Salt Lake City is a strange city, unlike other cities I have been to. I have already documented several of the odd things about Salt Lake City in previous posts here, here, and, again, here, and thought I had been comprehensive…
Salt Lake City cops really hate jaywalking
I have literally walked down Main Street in Salt Lake City at 11pm without seeing a single cop; however, if you try to cross one of the extremely wide Salt Lake City streets against a crosswalk signal, they will be all over you as if they predicted your street-crossing crime using a Minority Report precog.
The homeless shelter is right across from the mall.
I’m as big a supporter of homeless shelters as the next guy, but there is something disconcerting about rounding the corner on the way to the upscale, outdoor mall only to be confronted by dozens of homeless people. I mean, how are shoppers supposed to relax in the mall’s Brazilian steakhouse after making grueling choices about t-shirts at Abercrombie and Fitch with a constant reminder of the unfortunate in plain sight?
Guy running out of consulate doesn’t even seem odd.
Jim and I were walking back from the homeless shelter/upscale mall region of SLC when a guy comes running out of the Peruvian Consulate clutching a laptop. It was like a scene out of a movie; if the guy had passed the laptop on to one of us just before he was gunned down by mysterious assassins, the scene would have been complete. Here’s the thing – Salt Lake City is so weird that we didn’t even stop walking! That’s right – in Salt Lake City, guy sprinting out of foreign consulate with possibly sensitive digital information does not merit a double take. In our defense, on the same block, police were interviewing a crying woman and an ambulance was picking someone up from the German bread company. Those didn’t merit double takes either.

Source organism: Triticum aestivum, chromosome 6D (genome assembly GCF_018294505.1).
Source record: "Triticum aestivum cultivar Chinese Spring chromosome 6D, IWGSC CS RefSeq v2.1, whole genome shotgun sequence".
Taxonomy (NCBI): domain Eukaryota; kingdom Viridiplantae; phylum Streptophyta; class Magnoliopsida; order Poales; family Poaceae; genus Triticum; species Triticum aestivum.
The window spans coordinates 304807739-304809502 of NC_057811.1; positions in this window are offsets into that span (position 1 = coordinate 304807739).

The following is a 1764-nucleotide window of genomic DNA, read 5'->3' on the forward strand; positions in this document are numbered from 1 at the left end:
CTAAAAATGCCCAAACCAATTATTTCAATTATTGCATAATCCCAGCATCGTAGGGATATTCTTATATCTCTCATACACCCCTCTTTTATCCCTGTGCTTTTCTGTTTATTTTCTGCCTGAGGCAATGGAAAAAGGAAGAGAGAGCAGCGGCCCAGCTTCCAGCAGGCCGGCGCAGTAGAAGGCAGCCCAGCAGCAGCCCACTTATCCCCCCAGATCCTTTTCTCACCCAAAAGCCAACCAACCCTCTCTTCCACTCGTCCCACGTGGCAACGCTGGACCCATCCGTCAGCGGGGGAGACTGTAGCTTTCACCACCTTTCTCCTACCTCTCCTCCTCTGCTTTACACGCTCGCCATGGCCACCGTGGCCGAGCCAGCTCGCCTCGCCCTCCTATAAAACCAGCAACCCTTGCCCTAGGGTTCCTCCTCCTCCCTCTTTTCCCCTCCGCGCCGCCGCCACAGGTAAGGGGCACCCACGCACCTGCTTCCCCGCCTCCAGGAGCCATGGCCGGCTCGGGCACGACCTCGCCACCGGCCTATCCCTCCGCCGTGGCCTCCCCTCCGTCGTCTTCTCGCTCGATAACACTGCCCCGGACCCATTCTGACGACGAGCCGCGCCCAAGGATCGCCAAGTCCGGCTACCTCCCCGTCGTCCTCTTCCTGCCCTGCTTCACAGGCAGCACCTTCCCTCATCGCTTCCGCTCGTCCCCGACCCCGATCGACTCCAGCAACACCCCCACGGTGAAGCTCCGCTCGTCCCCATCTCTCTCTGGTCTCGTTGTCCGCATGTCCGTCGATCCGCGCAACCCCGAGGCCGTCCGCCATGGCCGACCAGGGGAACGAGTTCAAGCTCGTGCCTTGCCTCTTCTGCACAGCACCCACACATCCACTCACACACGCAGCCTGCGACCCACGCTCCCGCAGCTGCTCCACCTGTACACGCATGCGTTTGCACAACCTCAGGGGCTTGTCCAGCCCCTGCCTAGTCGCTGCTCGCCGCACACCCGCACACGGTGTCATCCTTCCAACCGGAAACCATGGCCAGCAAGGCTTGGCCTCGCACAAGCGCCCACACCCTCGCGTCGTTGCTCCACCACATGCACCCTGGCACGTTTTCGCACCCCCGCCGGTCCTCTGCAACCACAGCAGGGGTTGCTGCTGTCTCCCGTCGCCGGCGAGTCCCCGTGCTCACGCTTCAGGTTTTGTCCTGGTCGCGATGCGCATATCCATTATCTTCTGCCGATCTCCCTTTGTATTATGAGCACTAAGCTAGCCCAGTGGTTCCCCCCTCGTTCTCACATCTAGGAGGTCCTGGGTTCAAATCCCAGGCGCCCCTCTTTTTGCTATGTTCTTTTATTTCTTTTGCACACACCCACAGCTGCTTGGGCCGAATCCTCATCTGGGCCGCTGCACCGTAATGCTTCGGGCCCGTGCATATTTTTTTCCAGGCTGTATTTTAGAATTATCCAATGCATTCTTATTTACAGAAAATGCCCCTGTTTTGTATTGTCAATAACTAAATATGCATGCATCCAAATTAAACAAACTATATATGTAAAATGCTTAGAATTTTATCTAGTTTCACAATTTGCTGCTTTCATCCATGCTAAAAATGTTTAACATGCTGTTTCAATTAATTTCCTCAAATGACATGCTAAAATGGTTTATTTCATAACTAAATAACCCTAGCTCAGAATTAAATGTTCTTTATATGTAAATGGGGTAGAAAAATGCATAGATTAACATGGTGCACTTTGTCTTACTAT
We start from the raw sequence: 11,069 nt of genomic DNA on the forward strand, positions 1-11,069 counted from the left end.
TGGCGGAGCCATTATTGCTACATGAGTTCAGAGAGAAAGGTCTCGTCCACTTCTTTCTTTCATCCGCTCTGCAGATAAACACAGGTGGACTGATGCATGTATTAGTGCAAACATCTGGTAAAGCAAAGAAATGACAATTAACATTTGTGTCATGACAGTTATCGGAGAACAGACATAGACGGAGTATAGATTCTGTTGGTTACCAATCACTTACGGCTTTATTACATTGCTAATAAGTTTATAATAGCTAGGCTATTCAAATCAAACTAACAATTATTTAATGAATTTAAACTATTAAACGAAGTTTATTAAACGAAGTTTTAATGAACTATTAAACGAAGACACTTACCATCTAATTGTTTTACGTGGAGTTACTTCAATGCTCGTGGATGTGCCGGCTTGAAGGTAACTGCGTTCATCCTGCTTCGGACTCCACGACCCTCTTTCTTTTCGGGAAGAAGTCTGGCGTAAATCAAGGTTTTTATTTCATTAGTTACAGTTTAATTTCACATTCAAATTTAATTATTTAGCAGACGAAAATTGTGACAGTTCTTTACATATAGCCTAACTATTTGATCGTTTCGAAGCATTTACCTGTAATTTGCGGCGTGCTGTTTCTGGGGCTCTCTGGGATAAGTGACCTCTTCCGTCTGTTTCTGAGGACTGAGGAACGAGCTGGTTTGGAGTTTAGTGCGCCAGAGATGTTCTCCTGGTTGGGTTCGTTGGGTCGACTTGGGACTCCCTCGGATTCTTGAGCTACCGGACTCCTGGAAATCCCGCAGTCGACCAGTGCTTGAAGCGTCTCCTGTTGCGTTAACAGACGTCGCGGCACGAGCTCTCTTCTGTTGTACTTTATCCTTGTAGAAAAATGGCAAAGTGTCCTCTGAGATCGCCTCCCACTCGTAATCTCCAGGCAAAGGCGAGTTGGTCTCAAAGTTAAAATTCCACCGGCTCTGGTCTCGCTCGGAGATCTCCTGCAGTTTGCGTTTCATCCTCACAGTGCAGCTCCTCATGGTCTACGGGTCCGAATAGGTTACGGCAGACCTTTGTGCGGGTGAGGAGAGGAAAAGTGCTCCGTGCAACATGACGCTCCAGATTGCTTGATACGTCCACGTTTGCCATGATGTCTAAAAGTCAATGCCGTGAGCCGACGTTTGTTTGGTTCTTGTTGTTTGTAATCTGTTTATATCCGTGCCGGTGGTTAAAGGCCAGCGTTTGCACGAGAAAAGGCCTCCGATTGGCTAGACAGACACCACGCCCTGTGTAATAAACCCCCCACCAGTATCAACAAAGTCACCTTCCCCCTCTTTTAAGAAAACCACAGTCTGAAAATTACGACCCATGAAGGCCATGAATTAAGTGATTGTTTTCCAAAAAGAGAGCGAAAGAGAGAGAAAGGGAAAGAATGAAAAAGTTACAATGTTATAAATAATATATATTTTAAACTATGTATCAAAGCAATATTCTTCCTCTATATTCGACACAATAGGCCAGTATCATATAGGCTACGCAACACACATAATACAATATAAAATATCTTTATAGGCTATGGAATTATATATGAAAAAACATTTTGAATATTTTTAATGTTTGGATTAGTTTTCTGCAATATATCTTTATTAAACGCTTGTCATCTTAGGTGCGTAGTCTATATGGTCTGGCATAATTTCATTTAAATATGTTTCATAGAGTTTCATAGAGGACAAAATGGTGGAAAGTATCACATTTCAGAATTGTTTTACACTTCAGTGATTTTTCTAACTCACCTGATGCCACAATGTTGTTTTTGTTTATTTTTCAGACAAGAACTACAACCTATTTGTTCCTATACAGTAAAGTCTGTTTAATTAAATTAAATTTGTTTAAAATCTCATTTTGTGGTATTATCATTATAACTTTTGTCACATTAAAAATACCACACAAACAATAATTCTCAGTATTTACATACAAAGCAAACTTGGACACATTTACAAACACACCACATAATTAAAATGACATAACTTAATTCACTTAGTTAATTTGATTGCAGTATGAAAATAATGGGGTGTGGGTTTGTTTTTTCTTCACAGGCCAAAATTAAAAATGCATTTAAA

There is no separation between the ghetto and nicer parts of town.
In any city there can be a fine line between an area in which you feel safe and an area where the sense of unease that you are experiencing seems genuine and not just a product of low-level suburban racism. In many cities, those areas can be a block or two apart. In Salt Lake City, they are often right next door to each other. You can pass the check-cashing pawnshop with bars on the window and travel 10 feet to stand in front of the Ferrari dealership. I’m not sure if this is because there are no truly unsafe parts of SLC or if they designed the city by letting a five-year-old playing Sim City handle the urban planning.
Many Mormons in Utah really dress like your mental image of a Mormon.
We all know that Mormons wear the white shirt/tie uniform while proselytizing, but what do they wear in their native environment? As it turns out, often the same thing. At the upscale mall/homeless shelter, we not only saw a father and his 8-year-old son wearing the shirt-tie uniform, but there was a tie store that advertised matching father-son ties, successfully cornering that niche market.